Every so often, I read posts from progressive, non-fundamentalist, religiously devout people – usually Christian, but not always – on, e.g., Facebook expressing astonishment and mortification at the manner in which the conservative evangelical / Reformed Christian church (with certain conspicuous exceptions, to be sure) has slavishly rallied around the Presidency of Donald Trump. This surprise is understandable if you only pay attention to the surface rhetoric of the conservative Christian church. But focusing on the superficial, conscious, “prefrontal-cortex” part of conservative Christianity is like looking at the surface of the earth and concluding that, except for the odd volcano here and there, the earth’s core is pretty much like the earth’s surface, that is to say, pretty dull:
In a couple of instances over the years – like here and here – I have alluded to Mark Twain’s possibly apocryphal statement that, while history does not repeat, it often rhymes. Upon re-reading my two “Skeptic’s” columns on the Protestant Reformation, I realize now that I could have added a third instance of history rhyming. For the Reformation was about 500 years ahead of its time in anticipating some of the most crucial principles of postmodernist nihilism. In fact, conservative Protestantism may be understood as postmodernism born out of due season. In particular, strictly as a representative sample, consider the following motifs of conservative Protestantism, each of which has its counterpart in the ideology of postmodernism:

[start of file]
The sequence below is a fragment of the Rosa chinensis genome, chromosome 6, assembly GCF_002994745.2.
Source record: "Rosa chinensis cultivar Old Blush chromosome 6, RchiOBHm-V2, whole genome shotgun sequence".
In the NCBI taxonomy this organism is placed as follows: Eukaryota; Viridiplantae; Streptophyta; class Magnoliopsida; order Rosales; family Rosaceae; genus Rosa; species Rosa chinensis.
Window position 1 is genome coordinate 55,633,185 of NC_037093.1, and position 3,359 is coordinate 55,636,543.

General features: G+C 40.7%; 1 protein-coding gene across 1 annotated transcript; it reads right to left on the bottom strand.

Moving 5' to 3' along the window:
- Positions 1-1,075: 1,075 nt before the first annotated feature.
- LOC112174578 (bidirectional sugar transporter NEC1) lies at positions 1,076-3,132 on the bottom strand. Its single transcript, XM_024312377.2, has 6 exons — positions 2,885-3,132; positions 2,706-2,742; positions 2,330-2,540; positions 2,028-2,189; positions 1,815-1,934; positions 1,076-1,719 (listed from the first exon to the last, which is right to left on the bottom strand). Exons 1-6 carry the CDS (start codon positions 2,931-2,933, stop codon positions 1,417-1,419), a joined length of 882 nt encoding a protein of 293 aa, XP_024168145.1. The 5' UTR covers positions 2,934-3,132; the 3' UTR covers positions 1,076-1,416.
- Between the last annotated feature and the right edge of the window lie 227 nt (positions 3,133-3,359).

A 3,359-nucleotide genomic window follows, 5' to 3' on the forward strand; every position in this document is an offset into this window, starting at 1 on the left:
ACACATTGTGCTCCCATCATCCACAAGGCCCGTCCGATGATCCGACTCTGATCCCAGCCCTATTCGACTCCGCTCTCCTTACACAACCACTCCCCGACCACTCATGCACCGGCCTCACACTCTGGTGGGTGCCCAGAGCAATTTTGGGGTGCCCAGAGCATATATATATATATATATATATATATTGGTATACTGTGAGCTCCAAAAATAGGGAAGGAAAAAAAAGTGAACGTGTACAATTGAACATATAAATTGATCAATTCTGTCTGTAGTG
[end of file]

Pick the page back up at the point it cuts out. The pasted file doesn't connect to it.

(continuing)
o “Democratization” of interpretation and exegesis
From Part I: So why and how did the warring parties finally settle the internecine dispute? Why is Europe not still being ravaged by sectarian warfare? Two-part answer: (1) in places it is, e.g., the Balkan War, northern Ireland, et al.; (2) see Part II next week.
Beginning around 1500 – we might not-quite-arbitrarily want to start with Columbus’s discovery of the New World in 1492 ... or maybe the invention of the printing press in the 1450s – two things began to occur in parallel with the raging religious war that was consuming the European Continent: (a) the rise of science, and (b) the rediscovery and rejuvenation of the faculty of Reason in human beings. The combination of (a) and (b) led over time to that great efflorescence of autonomy and intellect that came to be known a